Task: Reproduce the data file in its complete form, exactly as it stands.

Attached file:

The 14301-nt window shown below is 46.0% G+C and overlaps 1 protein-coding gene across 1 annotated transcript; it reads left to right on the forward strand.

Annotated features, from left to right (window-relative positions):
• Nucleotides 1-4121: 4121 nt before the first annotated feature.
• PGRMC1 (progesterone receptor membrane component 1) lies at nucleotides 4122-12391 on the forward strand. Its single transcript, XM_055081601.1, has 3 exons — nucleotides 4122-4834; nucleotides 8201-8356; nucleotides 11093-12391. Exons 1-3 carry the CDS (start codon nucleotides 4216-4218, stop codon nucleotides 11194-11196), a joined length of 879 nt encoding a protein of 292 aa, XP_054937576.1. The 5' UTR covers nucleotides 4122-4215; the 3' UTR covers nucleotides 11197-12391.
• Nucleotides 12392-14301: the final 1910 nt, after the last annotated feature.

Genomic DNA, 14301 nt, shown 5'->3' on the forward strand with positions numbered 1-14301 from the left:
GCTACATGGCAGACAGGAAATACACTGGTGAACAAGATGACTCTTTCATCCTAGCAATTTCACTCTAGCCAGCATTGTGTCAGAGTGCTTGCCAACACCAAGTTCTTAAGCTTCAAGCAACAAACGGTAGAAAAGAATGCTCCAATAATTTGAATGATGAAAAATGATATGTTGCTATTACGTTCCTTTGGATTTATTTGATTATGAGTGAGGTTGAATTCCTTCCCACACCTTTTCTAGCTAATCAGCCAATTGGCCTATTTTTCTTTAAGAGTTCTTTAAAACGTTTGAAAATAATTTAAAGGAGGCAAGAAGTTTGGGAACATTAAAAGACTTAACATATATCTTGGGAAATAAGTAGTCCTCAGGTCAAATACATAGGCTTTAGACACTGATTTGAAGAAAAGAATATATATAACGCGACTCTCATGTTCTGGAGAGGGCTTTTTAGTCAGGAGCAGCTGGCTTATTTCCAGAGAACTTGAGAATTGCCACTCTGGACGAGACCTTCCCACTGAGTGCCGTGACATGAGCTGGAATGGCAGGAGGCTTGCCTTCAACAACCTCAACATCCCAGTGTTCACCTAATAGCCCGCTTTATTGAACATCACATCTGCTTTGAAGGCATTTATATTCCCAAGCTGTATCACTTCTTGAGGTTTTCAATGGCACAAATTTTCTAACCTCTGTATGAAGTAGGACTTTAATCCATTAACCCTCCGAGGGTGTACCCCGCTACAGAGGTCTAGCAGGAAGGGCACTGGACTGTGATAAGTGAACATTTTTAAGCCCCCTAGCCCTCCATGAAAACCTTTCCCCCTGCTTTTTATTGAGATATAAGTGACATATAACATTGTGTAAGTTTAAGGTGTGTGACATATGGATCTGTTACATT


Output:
The 14301-nt window shown below is 46.0% G+C and overlaps 1 protein-coding gene across 1 annotated transcript; it reads left to right on the forward strand.

Annotated features, from left to right (window-relative positions):
• Nucleotides 1-4121: 4121 nt before the first annotated feature.
• PGRMC1 (progesterone receptor membrane component 1) lies at nucleotides 4122-12391 on the forward strand. Its single transcript, XM_055081601.1, has 3 exons — nucleotides 4122-4834; nucleotides 8201-8356; nucleotides 11093-12391. Exons 1-3 carry the CDS (start codon nucleotides 4216-4218, stop codon nucleotides 11194-11196), a joined length of 879 nt encoding a protein of 292 aa, XP_054937576.1. The 5' UTR covers nucleotides 4122-4215; the 3' UTR covers nucleotides 11197-12391.
• Nucleotides 12392-14301: the final 1910 nt, after the last annotated feature.

Genomic DNA, 14301 nt, shown 5'->3' on the forward strand with positions numbered 1-14301 from the left:
GCTACATGGCAGACAGGAAATACACTGGTGAACAAGATGACTCTTTCATCCTAGCAATTTCACTCTAGCCAGCATTGTGTCAGAGTGCTTGCCAACACCAAGTTCTTAAGCTTCAAGCAACAAACGGTAGAAAAGAATGCTCCAATAATTTGAATGATGAAAAATGATATGTTGCTATTACGTTCCTTTGGATTTATTTGATTATGAGTGAGGTTGAATTCCTTCCCACACCTTTTCTAGCTAATCAGCCAATTGGCCTATTTTTCTTTAAGAGTTCTTTAAAACGTTTGAAAATAATTTAAAGGAGGCAAGAAGTTTGGGAACATTAAAAGACTTAACATATATCTTGGGAAATAAGTAGTCCTCAGGTCAAATACATAGGCTTTAGACACTGATTTGAAGAAAAGAATATATATAACGCGACTCTCATGTTCTGGAGAGGGCTTTTTAGTCAGGAGCAGCTGGCTTATTTCCAGAGAACTTGAGAATTGCCACTCTGGACGAGACCTTCCCACTGAGTGCCGTGACATGAGCTGGAATGGCAGGAGGCTTGCCTTCAACAACCTCAACATCCCAGTGTTCACCTAATAGCCCGCTTTATTGAACATCACATCTGCTTTGAAGGCATTTATATTCCCAAGCTGTATCACTTCTTGAGGTTTTCAATGGCACAAATTTTCTAACCTCTGTATGAAGTAGGACTTTAATCCATTAACCCTCCGAGGGTGTACCCCGCTACAGAGGTCTAGCAGGAAGGGCACTGGACTGTGATAAGTGAACATTTTTAAGCCCCCTAGCCCTCCATGAAAACCTTTCCCCCTGCTTTTTATTGAGATATAAGTGACATATAACATTGTGTAAGTTTAAGGTGTGTGACATATGGATCTGTTACATT